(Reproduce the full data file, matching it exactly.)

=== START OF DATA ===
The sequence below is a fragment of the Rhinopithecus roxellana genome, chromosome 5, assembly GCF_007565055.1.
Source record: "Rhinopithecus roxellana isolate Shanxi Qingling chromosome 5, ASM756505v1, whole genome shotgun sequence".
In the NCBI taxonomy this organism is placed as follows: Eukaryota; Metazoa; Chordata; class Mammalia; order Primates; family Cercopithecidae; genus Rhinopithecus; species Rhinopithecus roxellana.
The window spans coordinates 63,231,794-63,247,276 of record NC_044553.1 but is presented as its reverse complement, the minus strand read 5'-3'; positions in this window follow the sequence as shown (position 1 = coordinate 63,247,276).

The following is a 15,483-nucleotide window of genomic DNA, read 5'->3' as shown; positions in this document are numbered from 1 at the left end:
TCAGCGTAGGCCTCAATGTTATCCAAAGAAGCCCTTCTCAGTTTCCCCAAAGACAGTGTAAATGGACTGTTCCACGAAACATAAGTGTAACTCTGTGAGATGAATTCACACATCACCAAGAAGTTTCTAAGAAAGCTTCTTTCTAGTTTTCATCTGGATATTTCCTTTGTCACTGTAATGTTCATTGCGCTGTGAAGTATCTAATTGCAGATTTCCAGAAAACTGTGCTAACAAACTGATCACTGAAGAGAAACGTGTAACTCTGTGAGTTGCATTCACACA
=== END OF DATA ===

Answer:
The sequence below is a fragment of the Rhinopithecus roxellana genome, chromosome 5, assembly GCF_007565055.1.
Source record: "Rhinopithecus roxellana isolate Shanxi Qingling chromosome 5, ASM756505v1, whole genome shotgun sequence".
In the NCBI taxonomy this organism is placed as follows: Eukaryota; Metazoa; Chordata; class Mammalia; order Primates; family Cercopithecidae; genus Rhinopithecus; species Rhinopithecus roxellana.
The window spans coordinates 63,231,794-63,247,276 of record NC_044553.1 but is presented as its reverse complement, the minus strand read 5'-3'; positions in this window follow the sequence as shown (position 1 = coordinate 63,247,276).

The following is a 15,483-nucleotide window of genomic DNA, read 5'->3' as shown; positions in this document are numbered from 1 at the left end:
TCAGCGTAGGCCTCAATGTTATCCAAAGAAGCCCTTCTCAGTTTCCCCAAAGACAGTGTAAATGGACTGTTCCACGAAACATAAGTGTAACTCTGTGAGATGAATTCACACATCACCAAGAAGTTTCTAAGAAAGCTTCTTTCTAGTTTTCATCTGGATATTTCCTTTGTCACTGTAATGTTCATTGCGCTGTGAAGTATCTAATTGCAGATTTCCAGAAAACTGTGCTAACAAACTGATCACTGAAGAGAAACGTGTAACTCTGTGAGTTGCATTCACACA